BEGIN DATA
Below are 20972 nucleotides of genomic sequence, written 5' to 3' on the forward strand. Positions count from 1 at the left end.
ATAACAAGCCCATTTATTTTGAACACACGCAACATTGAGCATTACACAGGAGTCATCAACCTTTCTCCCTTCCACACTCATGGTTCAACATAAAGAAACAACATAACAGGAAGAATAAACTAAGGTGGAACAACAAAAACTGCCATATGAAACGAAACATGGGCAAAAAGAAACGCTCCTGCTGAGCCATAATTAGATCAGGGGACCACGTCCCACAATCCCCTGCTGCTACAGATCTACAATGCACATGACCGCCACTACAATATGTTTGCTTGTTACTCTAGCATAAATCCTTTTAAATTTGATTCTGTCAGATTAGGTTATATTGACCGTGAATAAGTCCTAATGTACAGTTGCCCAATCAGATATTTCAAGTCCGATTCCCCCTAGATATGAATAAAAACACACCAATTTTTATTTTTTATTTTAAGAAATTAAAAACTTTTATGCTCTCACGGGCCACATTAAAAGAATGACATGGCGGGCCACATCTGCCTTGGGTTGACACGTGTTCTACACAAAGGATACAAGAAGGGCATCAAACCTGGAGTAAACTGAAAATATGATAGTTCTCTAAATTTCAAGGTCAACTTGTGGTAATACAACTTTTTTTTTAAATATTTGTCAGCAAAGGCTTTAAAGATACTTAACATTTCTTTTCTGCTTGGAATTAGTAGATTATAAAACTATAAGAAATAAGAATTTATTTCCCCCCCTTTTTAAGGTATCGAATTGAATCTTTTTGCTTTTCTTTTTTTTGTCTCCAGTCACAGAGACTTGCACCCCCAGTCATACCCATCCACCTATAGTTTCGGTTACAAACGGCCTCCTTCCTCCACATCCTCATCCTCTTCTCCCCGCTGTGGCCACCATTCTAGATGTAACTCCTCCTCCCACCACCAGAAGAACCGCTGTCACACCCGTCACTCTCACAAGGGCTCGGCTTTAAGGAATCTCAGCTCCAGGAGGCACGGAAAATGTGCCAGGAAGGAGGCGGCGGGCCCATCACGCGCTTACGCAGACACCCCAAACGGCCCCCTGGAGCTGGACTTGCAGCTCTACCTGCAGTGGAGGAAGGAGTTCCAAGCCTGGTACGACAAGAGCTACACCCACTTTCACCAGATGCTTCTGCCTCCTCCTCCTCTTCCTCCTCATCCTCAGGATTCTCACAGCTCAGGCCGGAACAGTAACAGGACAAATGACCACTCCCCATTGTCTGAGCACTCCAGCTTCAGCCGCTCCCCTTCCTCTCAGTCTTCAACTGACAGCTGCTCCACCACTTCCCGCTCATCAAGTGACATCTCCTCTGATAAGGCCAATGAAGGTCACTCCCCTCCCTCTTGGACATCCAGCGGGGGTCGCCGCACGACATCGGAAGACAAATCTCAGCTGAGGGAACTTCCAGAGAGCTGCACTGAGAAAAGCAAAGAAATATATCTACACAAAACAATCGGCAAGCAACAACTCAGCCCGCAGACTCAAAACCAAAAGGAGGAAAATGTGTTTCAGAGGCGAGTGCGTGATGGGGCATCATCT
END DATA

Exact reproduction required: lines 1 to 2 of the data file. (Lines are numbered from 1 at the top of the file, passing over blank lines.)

Below are 20972 nucleotides of genomic sequence, written 5' to 3' on the forward strand. Positions count from 1 at the left end.
ATAACAAGCCCATTTATTTTGAACACACGCAACATTGAGCATTACACAGGAGTCATCAACCTTTCTCCCTTCCACACTCATGGTTCAACATAAAGAAACAACATAACAGGAAGAATAAACTAAGGTGGAACAACAAAAACTGCCATATGAAACGAAACATGGGCAAAAAGAAACGCTCCTGCTGAGCCATAATTAGATCAGGGGACCACGTCCCACAATCCCCTGCTGCTACAGATCTACAATGCACATGACCGCCACTACAATATGTTTGCTTGTTACTCTAGCATAAATCCTTTTAAATTTGATTCTGTCAGATTAGGTTATATTGACCGTGAATAAGTCCTAATGTACAGTTGCCCAATCAGATATTTCAAGTCCGATTCCCCCTAGATATGAATAAAAACACACCAATTTTTATTTTTTATTTTAAGAAATTAAAAACTTTTATGCTCTCACGGGCCACATTAAAAGAATGACATGGCGGGCCACATCTGCCTTGGGTTGACACGTGTTCTACACAAAGGATACAAGAAGGGCATCAAACCTGGAGTAAACTGAAAATATGATAGTTCTCTAAATTTCAAGGTCAACTTGTGGTAATACAACTTTTTTTTTAAATATTTGTCAGCAAAGGCTTTAAAGATACTTAACATTTCTTTTCTGCTTGGAATTAGTAGATTATAAAACTATAAGAAATAAGAATTTATTTCCCCCCCTTTTTAAGGTATCGAATTGAATCTTTTTGCTTTTCTTTTTTTTGTCTCCAGTCACAGAGACTTGCACCCCCAGTCATACCCATCCACCTATAGTTTCGGTTACAAACGGCCTCCTTCCTCCACATCCTCATCCTCTTCTCCCCGCTGTGGCCACCATTCTAGATGTAACTCCTCCTCCCACCACCAGAAGAACCGCTGTCACACCCGTCACTCTCACAAGGGCTCGGCTTTAAGGAATCTCAGCTCCAGGAGGCACGGAAAATGTGCCAGGAAGGAGGCGGCGGGCCCATCACGCGCTTACGCAGACACCCCAAACGGCCCCCTGGAGCTGGACTTGCAGCTCTACCTGCAGTGGAGGAAGGAGTTCCAAGCCTGGTACGACAAGAGCTACACCCACTTTCACCAGATGCTTCTGCCTCCTCCTCCTCTTCCTCCTCATCCTCAGGATTCTCACAGCTCAGGCCGGAACAGTAACAGGACAAATGACCACTCCCCATTGTCTGAGCACTCCAGCTTCAGCCGCTCCCCTTCCTCTCAGTCTTCAACTGACAGCTGCTCCACCACTTCCCGCTCATCAAGTGACATCTCCTCTGATAAGGCCAATGAAGGTCACTCCCCTCCCTCTTGGACATCCAGCGGGGGTCGCCGCACGACATCGGAAGACAAATCTCAGCTGAGGGAACTTCCAGAGAGCTGCACTGAGAAAAGCAAAGAAATATATCTACACAAAACAATCGGCAAGCAACAACTCAGCCCGCAGACTCAAAACCAAAAGGAGGAAAATGTGTTTCAGAGGCGAGTGCGTGATGGGGCATCATCT